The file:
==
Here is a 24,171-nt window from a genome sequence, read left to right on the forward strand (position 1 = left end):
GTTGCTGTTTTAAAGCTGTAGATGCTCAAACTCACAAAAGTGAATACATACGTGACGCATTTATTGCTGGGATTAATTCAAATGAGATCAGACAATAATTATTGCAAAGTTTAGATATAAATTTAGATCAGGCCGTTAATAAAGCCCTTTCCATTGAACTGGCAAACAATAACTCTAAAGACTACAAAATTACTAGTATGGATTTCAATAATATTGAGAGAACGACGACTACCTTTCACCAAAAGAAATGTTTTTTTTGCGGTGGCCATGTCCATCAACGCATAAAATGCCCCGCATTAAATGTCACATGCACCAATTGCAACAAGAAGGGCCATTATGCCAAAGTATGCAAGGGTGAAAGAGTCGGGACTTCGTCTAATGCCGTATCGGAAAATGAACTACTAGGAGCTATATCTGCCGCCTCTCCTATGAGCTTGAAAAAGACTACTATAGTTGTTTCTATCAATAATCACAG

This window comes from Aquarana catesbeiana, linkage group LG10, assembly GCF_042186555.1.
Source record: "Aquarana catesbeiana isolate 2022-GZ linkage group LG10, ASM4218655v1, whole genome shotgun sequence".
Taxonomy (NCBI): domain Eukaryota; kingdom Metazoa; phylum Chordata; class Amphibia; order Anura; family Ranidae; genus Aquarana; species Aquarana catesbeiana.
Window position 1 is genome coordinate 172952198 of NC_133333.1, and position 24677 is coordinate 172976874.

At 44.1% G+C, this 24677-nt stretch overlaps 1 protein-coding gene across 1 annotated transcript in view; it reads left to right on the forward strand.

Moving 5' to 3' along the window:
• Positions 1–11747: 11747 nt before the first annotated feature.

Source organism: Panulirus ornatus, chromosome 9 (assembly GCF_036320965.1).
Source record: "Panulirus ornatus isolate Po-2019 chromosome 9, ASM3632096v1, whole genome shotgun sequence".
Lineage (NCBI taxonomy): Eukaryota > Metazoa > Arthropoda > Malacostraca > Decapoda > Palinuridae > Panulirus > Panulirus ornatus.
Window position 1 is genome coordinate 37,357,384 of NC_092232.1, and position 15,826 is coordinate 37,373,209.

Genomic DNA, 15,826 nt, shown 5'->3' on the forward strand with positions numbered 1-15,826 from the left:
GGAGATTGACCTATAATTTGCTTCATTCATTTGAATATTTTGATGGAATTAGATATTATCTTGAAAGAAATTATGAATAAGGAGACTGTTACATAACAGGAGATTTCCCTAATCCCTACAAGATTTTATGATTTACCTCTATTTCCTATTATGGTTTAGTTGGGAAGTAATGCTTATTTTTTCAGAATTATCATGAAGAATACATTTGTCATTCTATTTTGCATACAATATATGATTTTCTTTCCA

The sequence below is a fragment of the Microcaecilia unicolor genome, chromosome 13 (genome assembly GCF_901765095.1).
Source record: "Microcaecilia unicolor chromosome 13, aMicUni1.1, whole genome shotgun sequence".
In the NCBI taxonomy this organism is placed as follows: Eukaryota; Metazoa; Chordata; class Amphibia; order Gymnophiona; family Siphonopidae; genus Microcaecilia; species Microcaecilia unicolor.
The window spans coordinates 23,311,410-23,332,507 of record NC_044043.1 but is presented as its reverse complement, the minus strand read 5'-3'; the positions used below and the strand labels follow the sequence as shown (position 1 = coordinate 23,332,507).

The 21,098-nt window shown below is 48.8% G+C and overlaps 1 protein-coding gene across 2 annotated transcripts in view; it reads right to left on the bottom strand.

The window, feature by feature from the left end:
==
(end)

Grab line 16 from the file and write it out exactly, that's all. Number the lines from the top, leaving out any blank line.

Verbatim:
The sequence below is a fragment of the Microcaecilia unicolor genome, chromosome 13 (genome assembly GCF_901765095.1).